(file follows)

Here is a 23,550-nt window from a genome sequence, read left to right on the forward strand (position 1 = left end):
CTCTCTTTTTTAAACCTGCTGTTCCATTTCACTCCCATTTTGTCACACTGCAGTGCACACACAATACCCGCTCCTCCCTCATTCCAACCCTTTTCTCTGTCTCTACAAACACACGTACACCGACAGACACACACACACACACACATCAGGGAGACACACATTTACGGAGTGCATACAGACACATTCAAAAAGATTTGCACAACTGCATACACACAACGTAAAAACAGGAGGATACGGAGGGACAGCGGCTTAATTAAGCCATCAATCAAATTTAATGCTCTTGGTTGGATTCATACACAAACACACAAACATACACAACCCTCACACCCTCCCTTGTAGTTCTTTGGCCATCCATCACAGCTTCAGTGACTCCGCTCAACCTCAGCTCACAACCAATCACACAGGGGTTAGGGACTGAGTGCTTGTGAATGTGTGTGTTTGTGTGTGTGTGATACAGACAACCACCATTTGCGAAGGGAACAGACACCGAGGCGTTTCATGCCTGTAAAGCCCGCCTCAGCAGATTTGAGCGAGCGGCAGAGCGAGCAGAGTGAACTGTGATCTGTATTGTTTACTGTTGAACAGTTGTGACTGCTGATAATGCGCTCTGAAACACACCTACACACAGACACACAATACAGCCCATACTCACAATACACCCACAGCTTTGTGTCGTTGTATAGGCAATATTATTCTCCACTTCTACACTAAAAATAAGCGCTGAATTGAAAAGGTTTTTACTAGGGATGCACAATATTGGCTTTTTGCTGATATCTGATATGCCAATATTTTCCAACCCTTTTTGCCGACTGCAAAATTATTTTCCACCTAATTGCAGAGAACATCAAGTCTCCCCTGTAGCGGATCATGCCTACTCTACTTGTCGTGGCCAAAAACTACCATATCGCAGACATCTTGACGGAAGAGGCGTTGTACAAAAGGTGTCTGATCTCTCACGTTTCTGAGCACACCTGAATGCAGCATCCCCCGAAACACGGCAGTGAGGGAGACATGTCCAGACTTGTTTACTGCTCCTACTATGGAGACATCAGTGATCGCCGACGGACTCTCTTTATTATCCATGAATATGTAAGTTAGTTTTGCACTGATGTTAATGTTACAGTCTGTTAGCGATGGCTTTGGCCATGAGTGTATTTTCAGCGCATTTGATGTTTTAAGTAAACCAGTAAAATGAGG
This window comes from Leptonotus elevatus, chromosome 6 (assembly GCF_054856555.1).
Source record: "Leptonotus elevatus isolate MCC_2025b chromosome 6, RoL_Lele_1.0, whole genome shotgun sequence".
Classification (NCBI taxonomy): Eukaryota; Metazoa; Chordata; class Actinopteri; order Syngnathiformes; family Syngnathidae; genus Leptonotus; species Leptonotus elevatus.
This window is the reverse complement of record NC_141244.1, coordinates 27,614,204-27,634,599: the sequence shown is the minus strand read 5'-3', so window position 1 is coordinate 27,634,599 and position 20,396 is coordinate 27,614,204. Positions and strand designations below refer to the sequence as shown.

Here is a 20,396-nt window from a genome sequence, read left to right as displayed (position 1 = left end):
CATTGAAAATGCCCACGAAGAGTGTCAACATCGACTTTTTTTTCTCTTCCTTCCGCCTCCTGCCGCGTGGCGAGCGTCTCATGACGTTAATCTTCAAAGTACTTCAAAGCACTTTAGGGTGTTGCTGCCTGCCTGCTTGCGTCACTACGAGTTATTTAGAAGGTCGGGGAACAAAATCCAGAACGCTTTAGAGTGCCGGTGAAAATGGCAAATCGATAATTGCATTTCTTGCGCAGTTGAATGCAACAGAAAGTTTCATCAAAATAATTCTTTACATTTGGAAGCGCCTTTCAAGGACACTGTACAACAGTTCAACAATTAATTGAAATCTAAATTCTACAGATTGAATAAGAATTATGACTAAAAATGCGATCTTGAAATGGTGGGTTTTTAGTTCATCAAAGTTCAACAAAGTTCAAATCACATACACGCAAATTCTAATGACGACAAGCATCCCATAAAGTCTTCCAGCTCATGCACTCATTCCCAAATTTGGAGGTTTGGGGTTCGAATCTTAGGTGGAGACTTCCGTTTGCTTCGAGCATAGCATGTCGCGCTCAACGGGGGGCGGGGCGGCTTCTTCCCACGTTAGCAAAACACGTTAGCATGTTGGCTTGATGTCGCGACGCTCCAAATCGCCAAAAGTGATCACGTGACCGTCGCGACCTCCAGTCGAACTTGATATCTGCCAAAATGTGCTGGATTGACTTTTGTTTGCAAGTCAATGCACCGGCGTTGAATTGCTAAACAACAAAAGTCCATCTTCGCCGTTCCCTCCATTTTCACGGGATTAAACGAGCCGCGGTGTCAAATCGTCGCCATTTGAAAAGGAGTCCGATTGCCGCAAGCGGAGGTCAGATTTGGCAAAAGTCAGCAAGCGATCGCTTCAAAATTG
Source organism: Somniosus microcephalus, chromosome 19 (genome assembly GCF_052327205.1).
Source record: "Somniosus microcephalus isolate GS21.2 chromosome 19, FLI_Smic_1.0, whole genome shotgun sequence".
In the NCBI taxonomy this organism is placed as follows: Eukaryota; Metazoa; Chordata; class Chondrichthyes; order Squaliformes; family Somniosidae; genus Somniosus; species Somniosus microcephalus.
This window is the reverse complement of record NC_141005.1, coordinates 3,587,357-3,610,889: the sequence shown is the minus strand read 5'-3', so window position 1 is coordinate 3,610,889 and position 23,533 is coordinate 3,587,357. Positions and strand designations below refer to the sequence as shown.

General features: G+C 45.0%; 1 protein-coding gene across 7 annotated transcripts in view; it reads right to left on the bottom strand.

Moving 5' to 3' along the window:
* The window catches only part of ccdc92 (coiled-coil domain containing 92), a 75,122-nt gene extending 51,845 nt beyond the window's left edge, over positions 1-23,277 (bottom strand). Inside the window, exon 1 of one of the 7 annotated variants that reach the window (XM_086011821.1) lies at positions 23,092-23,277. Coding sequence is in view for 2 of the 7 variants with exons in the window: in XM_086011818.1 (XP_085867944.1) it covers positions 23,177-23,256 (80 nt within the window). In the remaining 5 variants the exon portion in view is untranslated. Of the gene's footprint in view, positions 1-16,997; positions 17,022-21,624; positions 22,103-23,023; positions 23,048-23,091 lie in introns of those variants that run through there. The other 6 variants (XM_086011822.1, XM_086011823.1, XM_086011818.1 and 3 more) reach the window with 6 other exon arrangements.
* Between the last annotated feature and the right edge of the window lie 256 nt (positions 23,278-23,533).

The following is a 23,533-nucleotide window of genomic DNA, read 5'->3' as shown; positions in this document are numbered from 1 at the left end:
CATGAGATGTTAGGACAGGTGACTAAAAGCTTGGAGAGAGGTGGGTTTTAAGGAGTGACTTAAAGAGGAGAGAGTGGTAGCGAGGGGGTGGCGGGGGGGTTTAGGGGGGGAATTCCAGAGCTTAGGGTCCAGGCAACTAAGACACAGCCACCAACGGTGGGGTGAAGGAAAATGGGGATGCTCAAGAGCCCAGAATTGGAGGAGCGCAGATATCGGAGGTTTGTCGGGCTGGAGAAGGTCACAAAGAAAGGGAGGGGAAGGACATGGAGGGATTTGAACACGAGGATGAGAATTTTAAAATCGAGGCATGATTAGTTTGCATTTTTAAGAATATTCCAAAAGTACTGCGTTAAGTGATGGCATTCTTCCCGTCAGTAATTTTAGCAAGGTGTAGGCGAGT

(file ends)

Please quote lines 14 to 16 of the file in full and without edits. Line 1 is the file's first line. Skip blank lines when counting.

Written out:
Moving 5' to 3' along the window:
* The window catches only part of ccdc92 (coiled-coil domain containing 92), a 75,122-nt gene extending 51,845 nt beyond the window's left edge, over positions 1-23,277 (bottom strand). Inside the window, exon 1 of one of the 7 annotated variants that reach the window (XM_086011821.1) lies at positions 23,092-23,277. Coding sequence is in view for 2 of the 7 variants with exons in the window: in XM_086011818.1 (XP_085867944.1) it covers positions 23,177-23,256 (80 nt within the window). In the remaining 5 variants the exon portion in view is untranslated. Of the gene's footprint in view, positions 1-16,997; positions 17,022-21,624; positions 22,103-23,023; positions 23,048-23,091 lie in introns of those variants that run through there. The other 6 variants (XM_086011822.1, XM_086011823.1, XM_086011818.1 and 3 more) reach the window with 6 other exon arrangements.
* Between the last annotated feature and the right edge of the window lie 256 nt (positions 23,278-23,533).